• He’s quite a well-known figure in the Ontario outdoors world, so you can find his books at Ontario Parks stores and local and more commercial outdoors stores!

Hands-On Learning

Paddle Canada

  • If you’re looking for a either a great place to begin with paddling of any kind, or you’d like to improve your skills to become certified to be an instructor, there really is no better place to start
  • While I’ve had both incredibly motivating and empowering instructors and those that I felt were not particularly engaged with sharing paddling as a vital part of their being, I will say I did always come out with the skills that I went in looking for

CWMT: Wilderness First Aid

  • While I highly recommend the Wilderness First Responder (WFR) training for anyone who plans to be outdoors for a considerable amount of time, any kind of wilderness first aid will give you the skills and personal confidence to get outside and be an asset to yourself and fellow outdoors folk
  • I did my WFR with CWMT instructor Jill Baxter, and if you have the opportunity to work with her as an instructor I could not encourage you highly enough, she is truly one of a kind in the outdoors

Leave No Trace

  • Seven easy principals to apply to your next outdoors experience to make sure the ecosystem we’re a part of endures long after we’re gone

Media (YouTube Channels, TV Shows, Blogs, Podcasts, etc.)

Kevin Callan a.k.a. The Happy Camper

  • Kevin Callan has two YouTube channels:
    • KC Happy Camper – for informative tips & learning about the outdoors
    • Kevin Callan – for videos from his personal adventures over land and water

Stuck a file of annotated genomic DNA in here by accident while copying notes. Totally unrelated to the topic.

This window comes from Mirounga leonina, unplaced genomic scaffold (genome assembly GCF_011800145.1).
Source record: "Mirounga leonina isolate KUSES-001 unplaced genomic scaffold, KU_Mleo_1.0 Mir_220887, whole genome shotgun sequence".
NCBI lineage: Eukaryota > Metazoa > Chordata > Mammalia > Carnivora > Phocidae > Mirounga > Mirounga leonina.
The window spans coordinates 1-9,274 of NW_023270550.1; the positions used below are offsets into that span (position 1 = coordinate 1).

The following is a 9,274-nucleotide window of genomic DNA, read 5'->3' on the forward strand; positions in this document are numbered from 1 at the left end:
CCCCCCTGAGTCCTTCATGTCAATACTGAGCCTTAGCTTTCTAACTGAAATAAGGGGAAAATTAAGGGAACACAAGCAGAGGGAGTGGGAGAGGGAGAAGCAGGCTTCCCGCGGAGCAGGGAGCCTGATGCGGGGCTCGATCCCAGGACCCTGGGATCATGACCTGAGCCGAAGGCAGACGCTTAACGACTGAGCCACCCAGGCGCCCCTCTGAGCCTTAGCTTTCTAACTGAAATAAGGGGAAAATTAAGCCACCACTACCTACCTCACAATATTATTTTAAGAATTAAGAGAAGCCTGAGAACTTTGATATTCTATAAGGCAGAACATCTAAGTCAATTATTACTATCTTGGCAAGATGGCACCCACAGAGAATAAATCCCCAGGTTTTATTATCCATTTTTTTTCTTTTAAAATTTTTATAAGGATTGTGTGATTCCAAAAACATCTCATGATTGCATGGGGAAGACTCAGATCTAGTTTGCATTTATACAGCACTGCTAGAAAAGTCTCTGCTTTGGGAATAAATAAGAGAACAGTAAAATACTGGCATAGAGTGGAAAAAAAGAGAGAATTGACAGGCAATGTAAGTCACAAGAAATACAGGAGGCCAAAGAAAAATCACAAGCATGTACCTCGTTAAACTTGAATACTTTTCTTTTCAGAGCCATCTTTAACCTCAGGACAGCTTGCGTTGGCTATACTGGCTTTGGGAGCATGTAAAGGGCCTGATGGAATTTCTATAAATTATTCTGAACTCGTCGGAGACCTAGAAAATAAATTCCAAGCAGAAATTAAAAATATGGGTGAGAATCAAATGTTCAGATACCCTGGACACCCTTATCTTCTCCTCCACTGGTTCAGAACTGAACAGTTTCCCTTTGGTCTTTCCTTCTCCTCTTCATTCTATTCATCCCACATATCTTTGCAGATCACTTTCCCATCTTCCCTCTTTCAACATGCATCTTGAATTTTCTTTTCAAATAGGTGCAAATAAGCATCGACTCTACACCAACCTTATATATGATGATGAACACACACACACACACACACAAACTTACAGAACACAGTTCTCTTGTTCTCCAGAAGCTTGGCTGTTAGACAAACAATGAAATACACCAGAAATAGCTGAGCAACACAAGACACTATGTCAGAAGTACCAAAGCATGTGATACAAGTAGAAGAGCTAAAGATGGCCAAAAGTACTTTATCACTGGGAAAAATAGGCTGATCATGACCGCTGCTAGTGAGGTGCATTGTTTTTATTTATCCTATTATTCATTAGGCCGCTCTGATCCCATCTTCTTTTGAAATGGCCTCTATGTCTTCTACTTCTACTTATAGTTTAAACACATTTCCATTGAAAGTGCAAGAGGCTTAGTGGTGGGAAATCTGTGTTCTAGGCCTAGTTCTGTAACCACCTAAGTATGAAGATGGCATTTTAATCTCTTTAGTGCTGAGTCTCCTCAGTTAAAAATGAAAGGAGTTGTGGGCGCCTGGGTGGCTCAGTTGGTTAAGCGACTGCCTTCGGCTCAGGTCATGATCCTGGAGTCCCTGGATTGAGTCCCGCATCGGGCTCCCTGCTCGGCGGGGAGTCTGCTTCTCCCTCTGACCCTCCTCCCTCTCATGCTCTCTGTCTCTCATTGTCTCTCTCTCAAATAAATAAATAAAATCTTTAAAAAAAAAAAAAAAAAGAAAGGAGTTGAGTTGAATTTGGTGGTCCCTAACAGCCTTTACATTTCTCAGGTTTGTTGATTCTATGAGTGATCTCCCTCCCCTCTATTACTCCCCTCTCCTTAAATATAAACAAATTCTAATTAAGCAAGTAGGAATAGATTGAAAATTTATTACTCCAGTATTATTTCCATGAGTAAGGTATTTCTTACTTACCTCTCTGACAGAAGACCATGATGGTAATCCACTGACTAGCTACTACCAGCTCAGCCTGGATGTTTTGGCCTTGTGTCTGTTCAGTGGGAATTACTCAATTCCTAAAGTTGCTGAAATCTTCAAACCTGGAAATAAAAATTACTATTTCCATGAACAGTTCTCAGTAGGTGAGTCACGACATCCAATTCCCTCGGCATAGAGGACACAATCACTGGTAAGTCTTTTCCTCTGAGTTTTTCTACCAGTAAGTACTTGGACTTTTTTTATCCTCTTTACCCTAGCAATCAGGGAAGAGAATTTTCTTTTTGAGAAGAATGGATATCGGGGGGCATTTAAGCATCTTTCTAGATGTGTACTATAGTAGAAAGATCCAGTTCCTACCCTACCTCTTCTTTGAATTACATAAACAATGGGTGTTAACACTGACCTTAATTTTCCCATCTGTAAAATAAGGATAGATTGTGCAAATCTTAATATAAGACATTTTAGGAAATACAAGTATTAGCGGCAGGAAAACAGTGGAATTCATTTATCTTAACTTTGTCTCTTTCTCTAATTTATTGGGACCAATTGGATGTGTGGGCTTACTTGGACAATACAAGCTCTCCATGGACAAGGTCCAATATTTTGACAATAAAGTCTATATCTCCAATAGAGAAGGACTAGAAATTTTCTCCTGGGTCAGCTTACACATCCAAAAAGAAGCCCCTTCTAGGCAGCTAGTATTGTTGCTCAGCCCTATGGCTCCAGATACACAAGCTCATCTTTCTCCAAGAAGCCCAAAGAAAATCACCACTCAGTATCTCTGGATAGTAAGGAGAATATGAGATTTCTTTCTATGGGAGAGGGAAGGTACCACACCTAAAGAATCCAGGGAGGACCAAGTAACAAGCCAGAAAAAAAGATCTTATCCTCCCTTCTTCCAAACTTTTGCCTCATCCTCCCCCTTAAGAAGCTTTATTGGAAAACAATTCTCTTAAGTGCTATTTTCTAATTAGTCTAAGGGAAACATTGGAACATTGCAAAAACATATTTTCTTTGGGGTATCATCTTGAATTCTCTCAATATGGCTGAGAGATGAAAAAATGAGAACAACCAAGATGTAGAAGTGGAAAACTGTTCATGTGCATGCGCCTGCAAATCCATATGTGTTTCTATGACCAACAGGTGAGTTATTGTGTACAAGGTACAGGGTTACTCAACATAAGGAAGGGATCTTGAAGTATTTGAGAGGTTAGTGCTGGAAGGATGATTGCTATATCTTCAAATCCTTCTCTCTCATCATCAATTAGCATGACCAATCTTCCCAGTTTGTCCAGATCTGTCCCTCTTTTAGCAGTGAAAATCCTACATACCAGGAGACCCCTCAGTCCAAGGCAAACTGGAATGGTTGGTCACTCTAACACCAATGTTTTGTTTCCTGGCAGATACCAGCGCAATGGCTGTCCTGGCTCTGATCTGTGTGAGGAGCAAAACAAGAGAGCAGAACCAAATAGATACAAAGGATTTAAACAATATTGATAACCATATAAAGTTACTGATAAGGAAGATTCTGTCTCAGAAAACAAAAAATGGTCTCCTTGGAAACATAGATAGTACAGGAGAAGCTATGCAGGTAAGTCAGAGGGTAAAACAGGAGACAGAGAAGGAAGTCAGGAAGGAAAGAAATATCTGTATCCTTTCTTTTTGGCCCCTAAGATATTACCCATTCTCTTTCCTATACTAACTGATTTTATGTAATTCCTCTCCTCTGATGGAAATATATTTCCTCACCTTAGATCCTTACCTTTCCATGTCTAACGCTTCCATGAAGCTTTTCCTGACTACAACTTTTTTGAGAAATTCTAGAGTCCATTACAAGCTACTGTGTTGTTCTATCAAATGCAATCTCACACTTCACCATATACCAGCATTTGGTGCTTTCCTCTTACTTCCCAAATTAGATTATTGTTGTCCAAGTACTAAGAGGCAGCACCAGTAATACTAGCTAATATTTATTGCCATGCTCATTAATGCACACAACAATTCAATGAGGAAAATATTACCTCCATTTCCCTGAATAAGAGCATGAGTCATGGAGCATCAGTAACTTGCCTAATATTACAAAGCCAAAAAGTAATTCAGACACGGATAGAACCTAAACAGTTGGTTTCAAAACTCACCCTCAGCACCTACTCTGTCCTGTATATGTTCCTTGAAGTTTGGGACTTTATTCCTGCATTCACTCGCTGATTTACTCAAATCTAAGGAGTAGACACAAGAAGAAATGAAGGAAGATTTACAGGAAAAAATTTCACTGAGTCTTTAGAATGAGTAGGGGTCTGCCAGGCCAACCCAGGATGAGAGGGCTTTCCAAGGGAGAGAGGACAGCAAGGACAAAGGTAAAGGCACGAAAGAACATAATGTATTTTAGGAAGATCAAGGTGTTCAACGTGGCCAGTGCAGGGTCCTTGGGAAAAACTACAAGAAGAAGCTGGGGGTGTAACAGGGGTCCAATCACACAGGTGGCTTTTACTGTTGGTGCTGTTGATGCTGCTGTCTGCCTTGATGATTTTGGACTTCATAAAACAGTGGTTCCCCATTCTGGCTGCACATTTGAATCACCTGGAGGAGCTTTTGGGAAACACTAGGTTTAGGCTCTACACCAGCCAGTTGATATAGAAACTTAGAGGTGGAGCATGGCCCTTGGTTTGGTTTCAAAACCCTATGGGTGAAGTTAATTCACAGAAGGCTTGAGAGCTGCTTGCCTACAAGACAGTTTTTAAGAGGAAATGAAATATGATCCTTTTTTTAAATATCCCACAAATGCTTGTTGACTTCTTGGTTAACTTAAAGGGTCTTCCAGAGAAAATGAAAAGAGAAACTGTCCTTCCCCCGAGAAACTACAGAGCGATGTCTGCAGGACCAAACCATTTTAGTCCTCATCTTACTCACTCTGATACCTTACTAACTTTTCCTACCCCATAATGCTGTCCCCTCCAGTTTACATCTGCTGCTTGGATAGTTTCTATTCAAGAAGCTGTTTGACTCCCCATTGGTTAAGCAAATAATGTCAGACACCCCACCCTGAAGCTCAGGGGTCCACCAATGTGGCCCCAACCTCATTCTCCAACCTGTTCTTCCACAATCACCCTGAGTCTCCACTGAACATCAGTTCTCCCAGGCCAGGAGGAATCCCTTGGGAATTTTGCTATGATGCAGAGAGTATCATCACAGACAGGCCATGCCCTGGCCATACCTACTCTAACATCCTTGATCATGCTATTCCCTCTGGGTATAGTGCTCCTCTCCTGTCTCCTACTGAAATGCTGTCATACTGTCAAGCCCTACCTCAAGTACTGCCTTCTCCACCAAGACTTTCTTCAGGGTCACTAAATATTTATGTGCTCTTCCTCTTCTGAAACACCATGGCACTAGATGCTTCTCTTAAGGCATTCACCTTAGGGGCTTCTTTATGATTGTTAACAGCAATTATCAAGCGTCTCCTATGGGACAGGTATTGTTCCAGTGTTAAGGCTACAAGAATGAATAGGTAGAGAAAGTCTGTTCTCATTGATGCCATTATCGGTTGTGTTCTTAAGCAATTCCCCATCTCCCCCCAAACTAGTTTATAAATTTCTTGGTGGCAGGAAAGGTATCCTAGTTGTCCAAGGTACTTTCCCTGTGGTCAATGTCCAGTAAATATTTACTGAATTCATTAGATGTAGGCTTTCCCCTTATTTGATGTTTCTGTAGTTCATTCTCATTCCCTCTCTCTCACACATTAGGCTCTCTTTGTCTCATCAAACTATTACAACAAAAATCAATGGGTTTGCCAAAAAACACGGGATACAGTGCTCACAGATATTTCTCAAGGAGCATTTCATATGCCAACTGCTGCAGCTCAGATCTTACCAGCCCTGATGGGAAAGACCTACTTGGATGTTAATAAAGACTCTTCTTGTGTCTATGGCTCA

• He writes a ton of informative and funny articles over at Explore Magazine that have his signature dry humour and passion for the outdoors

Beau Miles

  • Much like his book I listed above, Beau Miles puts out videos that would inspire anyone to explore their own backyard
  • Films gorgeous short-films based on adventures he puts together literally in his own backyard and across the world


Free Campsites

  • If you’re looking for someplace to stay overnight that isn’t necessarily in the bush but also doesn’t require a fee – this is a great option
  • Highly recommend checking the reviews/most recent comments to see details about the space
  • Less opportunities closer to cities, but great for planning stops on longer hauls

Gas Buddy

  • This is awesome for finding the most affordable gas in your area or along your route
  • Whether you’re commuting or long-haul driving this app relies on drivers to keep pricing up to date
  • Definitely a necessity for life on the road to keep costs low

Crown Land Use Policy Atlas (Ontario, Canada)

  • While maps like these exist across Canada and the US (BLM land), this one is the one I use most frequently in Ontario
  • Allows you to find bushland that you can use and camp on for free
  • Keep in mind that it is our responsibility to take care of and use these places respectfully
  • Use of this atlas can be incredibly confusing at first, both of these videos breakdown the process into very easy to follow directions
    • PineMartyn’s original video that many people still reference and refer to in the community – the site look is outdated but the information is still very relevant!